Cold comes, and life hunkers. A hedgehog asleep in a nest of leaves behind the shed. Inside it, there are big spiders and signs of shredding, mice probably. So much life that stays unnoticed most of the year, then moves indoors undetected. But the birds are always noticed. Though in winter, less.
Morning, and the inside is filled with a quiet, odd brightness. Outside is a four-inch mantle of snow. Softening, just. No signs of life. Then I see something inscribed in the white. What Richard Clapham called “the hieroglyphics left by the feet of nature’s wild things” (Bird Tracks in the Snow, 1920).
Up close these can be deciphered into a story. Delicate hops in loose pairs suggest a sparrow. Here they come in a direct line to the hole made by a drain – looking for water? There they go, speaking a lively little bounce with their meander round the table out to the edge of the patio. Then they stop abruptly: takeoff.
More sets to the right, the same bird perhaps, perhaps not. Flowing in from the grass, they circle, cross each other, make for the drain again. Here alongside one track is a hole, brown-stained for three steps next to the left foot: a drip, from the left wing, or the beak.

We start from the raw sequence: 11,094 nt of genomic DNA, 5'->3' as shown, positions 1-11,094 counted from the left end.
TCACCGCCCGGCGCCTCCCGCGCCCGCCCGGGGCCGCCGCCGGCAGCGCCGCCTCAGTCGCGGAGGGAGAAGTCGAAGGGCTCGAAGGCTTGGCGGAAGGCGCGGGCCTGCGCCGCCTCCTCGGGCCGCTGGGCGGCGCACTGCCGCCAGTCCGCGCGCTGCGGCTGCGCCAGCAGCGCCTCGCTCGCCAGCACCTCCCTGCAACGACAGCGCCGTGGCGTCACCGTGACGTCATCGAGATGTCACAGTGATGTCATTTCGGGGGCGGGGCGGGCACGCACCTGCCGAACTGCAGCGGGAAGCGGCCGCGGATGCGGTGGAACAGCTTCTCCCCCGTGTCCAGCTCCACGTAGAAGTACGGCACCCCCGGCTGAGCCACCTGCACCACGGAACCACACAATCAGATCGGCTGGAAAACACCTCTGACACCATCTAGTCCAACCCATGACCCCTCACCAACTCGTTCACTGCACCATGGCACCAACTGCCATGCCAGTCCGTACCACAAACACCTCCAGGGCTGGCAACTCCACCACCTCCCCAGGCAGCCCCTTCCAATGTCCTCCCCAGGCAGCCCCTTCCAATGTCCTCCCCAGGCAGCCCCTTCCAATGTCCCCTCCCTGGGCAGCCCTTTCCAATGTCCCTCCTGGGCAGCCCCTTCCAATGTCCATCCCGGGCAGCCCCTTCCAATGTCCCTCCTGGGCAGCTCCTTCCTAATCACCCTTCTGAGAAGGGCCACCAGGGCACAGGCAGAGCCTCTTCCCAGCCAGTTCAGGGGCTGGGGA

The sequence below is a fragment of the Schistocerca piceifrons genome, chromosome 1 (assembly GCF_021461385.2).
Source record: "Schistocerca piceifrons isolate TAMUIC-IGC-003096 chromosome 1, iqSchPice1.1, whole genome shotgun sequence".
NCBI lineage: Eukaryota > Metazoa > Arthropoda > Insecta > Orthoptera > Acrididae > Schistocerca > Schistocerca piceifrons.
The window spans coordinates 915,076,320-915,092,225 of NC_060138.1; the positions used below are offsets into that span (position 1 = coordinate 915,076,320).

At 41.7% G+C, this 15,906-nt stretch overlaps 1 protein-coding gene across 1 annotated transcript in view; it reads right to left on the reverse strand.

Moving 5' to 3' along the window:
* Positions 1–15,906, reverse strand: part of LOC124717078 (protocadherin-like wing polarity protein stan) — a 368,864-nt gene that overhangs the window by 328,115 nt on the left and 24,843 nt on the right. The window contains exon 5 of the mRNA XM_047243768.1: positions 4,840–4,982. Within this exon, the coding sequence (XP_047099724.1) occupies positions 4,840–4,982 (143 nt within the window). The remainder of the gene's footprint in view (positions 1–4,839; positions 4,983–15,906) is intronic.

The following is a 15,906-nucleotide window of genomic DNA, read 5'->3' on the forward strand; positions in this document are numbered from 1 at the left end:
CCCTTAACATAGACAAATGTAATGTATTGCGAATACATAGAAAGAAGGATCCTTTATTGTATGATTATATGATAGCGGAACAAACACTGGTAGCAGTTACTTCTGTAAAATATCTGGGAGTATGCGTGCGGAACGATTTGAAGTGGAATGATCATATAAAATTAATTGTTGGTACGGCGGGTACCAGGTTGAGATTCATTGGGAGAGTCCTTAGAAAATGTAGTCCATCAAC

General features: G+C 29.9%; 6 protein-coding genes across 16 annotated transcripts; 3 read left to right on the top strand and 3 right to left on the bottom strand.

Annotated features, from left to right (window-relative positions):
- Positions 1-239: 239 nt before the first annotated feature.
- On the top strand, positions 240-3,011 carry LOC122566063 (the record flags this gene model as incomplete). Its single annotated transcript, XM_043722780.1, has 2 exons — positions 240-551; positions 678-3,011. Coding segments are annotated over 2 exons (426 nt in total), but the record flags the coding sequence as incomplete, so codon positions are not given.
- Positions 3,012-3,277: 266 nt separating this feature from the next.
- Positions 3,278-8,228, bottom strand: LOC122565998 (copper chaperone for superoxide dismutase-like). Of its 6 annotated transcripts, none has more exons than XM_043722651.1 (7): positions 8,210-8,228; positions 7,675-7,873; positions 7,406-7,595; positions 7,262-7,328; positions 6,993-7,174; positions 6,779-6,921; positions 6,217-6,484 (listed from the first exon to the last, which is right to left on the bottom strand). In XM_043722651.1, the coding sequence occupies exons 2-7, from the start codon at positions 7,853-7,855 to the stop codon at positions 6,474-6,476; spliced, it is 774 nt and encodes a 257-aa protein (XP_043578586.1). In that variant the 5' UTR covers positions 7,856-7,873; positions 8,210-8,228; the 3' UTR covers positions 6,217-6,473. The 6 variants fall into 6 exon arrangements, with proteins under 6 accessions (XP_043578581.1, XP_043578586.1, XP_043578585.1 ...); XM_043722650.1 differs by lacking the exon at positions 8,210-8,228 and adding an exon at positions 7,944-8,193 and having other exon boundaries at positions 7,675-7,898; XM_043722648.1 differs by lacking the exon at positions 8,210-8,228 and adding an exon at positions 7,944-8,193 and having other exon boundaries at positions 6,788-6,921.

Novel to see a little map of birds’ movements like this. You sense their ways, how they move on their feet, more than from simply watching them come and go. When I see birds here – finches, sparrows, a territorial robin – I watch them, not what they are up to. Usually they’re on the feeders. Here is a different view, a record of their ways, forensically spelled in the ground. I touch the snow, feeling the ridged edges of the tracks, and wonder how long this bird has been gone.
Once a friend showed me the impact imprint of a barn owl, frozen in collision on his window. Birds are everywhere, but oddly remote. You are closer to them when you’re touching what they have touched, these fleeting impressions of their presence. The only things missing are the birds themselves.